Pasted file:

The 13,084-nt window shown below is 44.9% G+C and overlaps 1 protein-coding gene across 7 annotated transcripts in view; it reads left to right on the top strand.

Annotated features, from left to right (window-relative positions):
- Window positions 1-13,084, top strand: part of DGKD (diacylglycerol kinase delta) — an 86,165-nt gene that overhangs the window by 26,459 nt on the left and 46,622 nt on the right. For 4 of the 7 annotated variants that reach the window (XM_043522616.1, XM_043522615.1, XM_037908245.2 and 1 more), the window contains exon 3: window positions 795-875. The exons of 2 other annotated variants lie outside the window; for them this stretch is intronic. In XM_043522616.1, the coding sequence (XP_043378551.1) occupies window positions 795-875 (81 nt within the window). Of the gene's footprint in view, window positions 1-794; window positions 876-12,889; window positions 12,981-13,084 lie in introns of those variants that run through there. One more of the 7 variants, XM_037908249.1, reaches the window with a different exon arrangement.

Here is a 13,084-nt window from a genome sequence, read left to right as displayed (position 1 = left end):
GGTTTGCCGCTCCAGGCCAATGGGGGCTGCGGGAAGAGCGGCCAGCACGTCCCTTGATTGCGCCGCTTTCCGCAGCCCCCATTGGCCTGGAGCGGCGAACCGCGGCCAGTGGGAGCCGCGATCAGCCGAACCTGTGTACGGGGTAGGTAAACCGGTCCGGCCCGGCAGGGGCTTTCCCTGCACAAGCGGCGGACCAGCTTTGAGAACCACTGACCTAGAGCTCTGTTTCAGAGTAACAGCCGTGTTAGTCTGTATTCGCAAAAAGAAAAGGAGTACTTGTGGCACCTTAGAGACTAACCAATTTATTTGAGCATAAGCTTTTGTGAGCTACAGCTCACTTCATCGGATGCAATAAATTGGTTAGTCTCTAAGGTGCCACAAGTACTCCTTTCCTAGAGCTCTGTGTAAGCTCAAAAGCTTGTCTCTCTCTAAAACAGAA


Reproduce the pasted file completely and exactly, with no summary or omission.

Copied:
The 13,084-nt window shown below is 44.9% G+C and overlaps 1 protein-coding gene across 7 annotated transcripts in view; it reads left to right on the top strand.

Annotated features, from left to right (window-relative positions):
- Window positions 1-13,084, top strand: part of DGKD (diacylglycerol kinase delta) — an 86,165-nt gene that overhangs the window by 26,459 nt on the left and 46,622 nt on the right. For 4 of the 7 annotated variants that reach the window (XM_043522616.1, XM_043522615.1, XM_037908245.2 and 1 more), the window contains exon 3: window positions 795-875. The exons of 2 other annotated variants lie outside the window; for them this stretch is intronic. In XM_043522616.1, the coding sequence (XP_043378551.1) occupies window positions 795-875 (81 nt within the window). Of the gene's footprint in view, window positions 1-794; window positions 876-12,889; window positions 12,981-13,084 lie in introns of those variants that run through there. One more of the 7 variants, XM_037908249.1, reaches the window with a different exon arrangement.

Here is a 13,084-nt window from a genome sequence, read left to right as displayed (position 1 = left end):
GGTTTGCCGCTCCAGGCCAATGGGGGCTGCGGGAAGAGCGGCCAGCACGTCCCTTGATTGCGCCGCTTTCCGCAGCCCCCATTGGCCTGGAGCGGCGAACCGCGGCCAGTGGGAGCCGCGATCAGCCGAACCTGTGTACGGGGTAGGTAAACCGGTCCGGCCCGGCAGGGGCTTTCCCTGCACAAGCGGCGGACCAGCTTTGAGAACCACTGACCTAGAGCTCTGTTTCAGAGTAACAGCCGTGTTAGTCTGTATTCGCAAAAAGAAAAGGAGTACTTGTGGCACCTTAGAGACTAACCAATTTATTTGAGCATAAGCTTTTGTGAGCTACAGCTCACTTCATCGGATGCAATAAATTGGTTAGTCTCTAAGGTGCCACAAGTACTCCTTTCCTAGAGCTCTGTGTAAGCTCAAAAGCTTGTCTCTCTCTAAAACAGAA